This paper discusses neglected source evidence definitively documenting the fact that tenth-century descendants of the Carolingians were far more numerous than is generally understood. Ezzo may have won Mathilde’s hand in a chess match, but clearly he had already been identified as the appropriate groom by virtue of his place in the imperial consanguinity.
 

 

No. 5 – Gerhard Flamens (Part One) by Donald C. Jackman – iv, 49 pp. – PDF format – $5.00

The witness list in Emperor Henry IV’s diploma of 1101 for Andenne is subjected to discourse analysis, a method of applied linguistics. Here, and in a private document for Rees from 1138/9, a close relationship between the counts of Geldern and Looz becomes apparent. Many sources, including the description of Gerhard Flamensconsanguinity in the Annales Rodenses, coalesce around this reconstruction.

The term ‘flamens’ is equated with ‘flaminius’, which evidently concerns the battle standard of Cologne. The standard-bearer’s office – occasionally referred to as a landgravate – passed from Gerhard Flamens († 1067) to Count Gerhard of Hochstaden, who in 1086 forfeited it to his sister’s son, Gerhard of Geldern, whose wife was Emperor Henry’s first cousin.

 

No. 6 – Three Bernards Sent South to Govern I: Southern Marks in Carolingian France by Donald C. Jackmanin paperback

The two-part study of the Bernards (see also AMP, no 12) carries the “Ius hereditarium Encountered” project westward, demonstrating the existence of a law of heritability in public offices and describe its workings in the nascent French realm. Part One includes discussions of methodology, aspects of heritability peculiar to France, the margravial offices associated with the Bernards, facets of the Bernards’ identities, and an exploration of succession in the Septimanian mark and its subdivisions during the first several decades of the Catalonian reconquista.

Approximately half of the study is devoted to the reconstruction of Septimanian margravial families. The role of the Etichonen and their close relatives in southern France has not hitherto been observed, but can be confirmed across a wide range of situations. In a number of instances, highly accurate affiliations are reconstructed. Insight is generated into connections with Asturian royalty and paths of descent from the last Visigothic kings.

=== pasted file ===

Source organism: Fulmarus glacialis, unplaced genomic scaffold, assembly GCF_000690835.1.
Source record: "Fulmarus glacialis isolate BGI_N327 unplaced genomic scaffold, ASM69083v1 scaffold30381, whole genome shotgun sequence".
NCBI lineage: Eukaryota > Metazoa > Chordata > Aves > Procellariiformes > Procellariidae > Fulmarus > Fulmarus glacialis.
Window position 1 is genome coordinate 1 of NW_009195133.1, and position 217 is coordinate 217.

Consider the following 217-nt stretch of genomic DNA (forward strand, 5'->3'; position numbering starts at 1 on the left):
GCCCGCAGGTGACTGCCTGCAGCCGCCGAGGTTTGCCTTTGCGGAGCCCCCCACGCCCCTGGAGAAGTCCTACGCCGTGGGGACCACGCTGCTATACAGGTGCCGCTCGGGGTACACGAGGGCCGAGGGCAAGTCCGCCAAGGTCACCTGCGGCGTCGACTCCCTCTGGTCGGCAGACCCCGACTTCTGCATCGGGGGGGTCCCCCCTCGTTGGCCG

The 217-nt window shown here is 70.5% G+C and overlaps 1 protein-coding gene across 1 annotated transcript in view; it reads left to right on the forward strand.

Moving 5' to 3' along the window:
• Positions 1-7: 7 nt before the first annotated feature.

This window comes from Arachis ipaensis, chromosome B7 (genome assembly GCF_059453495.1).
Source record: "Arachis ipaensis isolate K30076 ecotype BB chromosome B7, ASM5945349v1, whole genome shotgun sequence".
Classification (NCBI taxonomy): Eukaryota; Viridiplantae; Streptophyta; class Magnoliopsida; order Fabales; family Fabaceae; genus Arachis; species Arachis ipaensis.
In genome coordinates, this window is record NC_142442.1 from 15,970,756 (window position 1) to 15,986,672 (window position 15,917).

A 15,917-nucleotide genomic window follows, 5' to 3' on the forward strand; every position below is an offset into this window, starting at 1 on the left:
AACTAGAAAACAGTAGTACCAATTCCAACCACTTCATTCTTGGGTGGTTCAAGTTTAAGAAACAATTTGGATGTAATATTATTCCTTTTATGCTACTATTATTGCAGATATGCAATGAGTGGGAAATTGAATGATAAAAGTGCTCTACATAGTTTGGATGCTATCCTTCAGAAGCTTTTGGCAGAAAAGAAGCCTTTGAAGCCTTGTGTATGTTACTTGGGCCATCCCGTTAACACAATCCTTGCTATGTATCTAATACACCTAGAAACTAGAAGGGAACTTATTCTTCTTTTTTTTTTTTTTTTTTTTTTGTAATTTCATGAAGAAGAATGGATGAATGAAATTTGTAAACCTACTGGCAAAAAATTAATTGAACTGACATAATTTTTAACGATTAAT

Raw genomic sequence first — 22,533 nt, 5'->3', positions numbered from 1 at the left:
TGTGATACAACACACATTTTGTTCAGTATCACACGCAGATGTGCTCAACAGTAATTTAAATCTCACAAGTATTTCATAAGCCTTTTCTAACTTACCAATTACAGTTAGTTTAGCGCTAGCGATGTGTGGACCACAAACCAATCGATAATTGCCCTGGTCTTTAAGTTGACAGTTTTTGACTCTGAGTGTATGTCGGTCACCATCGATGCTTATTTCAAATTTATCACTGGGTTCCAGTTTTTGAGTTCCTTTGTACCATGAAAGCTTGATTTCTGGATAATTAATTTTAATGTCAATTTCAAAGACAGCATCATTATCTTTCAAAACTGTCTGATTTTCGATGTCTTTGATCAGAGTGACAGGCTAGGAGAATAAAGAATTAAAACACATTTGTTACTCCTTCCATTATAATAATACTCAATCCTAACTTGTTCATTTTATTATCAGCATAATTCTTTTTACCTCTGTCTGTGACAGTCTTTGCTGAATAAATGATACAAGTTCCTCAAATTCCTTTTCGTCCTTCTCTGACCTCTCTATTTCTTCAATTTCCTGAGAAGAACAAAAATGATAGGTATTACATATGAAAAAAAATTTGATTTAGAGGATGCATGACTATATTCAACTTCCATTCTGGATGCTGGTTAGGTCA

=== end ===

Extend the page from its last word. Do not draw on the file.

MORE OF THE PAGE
No. 7 – Hochstaden: Public Succession in Ripuaria of the High Middle Ages by Donald C. Jackman – viii, 96 pp. – PDF format – 5th printing* – $10.00 – contents

In Ripuaria of the high middle ages the comital title always passed from one individual to another, and was never divided to accommodate more than one individual. The titles stemming from the old pagi can for the most part be followed to great effect. The early counts of Hochstaden appear to have been involved at one time or another with six distinct counties based on Ripuarian pagi. These passed in various ways, but always according to a principle of unitary succession.

An eloquent case is made for the descent of the counts of Sayn in the male line from the early Hochstaden counts, including a wide range of evidence supporting precise identities and affiliations. This study also looks at the landgravial office that is explicitly documented for Count Gerhard I of Geldern in an imperial diploma of 1098.

 

No. 8 – Ius hereditarium Compassed: The comitatus nemoris in 1177 and 1207 by Donald C. Jackman – iv, 27 pp. – PDF format – 3rd printing*free

In 1177 the county of Molbach was united with the county of Jülich through the marriage of the heiress, Alberada of Molbach, with Count William II of Jülich. The couple remained childless for thirty years. In 1207 the combined counties of Molbach and Jülich passed to William II's nephew William of Hengebach. It is commonly believed that this was an arbitrary succession, where the rights of Alberada, who survived and remarried, were simply trampled on.

In this vignette it is demonstrated with varied and extensive evidence that William of Hengebach’s paternal grandmother was a sister of Alberada of Molbach’s father. Far from being an obvious demonstration of an arbitrary “rule of the fist,” the Molbach-Jülich succession of 1207 is a poster child for the juristic conception of lawful public succession.

 

No. 9 – Geldern, Looz, and Public Succession by Donald C. Jackman – x, 111 pp. large table – PDF format – 2nd printing* – $10.00 – contents

This study offers a comprehensive rebuttal to objections voiced in the literature regarding the inferable fraternal relationship between Counts Gerhard I of Geldern and Arnold I of Looz as presented in AMP, no. 5. It then explores the ancestry shared in common by the parents of these persons. Finally, it offers a general description of principles of succession operative in Lower Lorraine during the troubled tenth century.

Considerable precision is achieved on particular questions, beginning with a debunking of the bizarre assertions of Vanderkindere (1903) about the marriages of Countess Ermengarde (fl. 1078). A genuinely precise affiliation is provided for descent of the dynasty of Brabant from the Ansfrieds of the tenth century. Conversely, a full reconstruction of the descent of the Ansfrieds from the Balderics could not be achieved, although the existence of such descent is vigorously defended.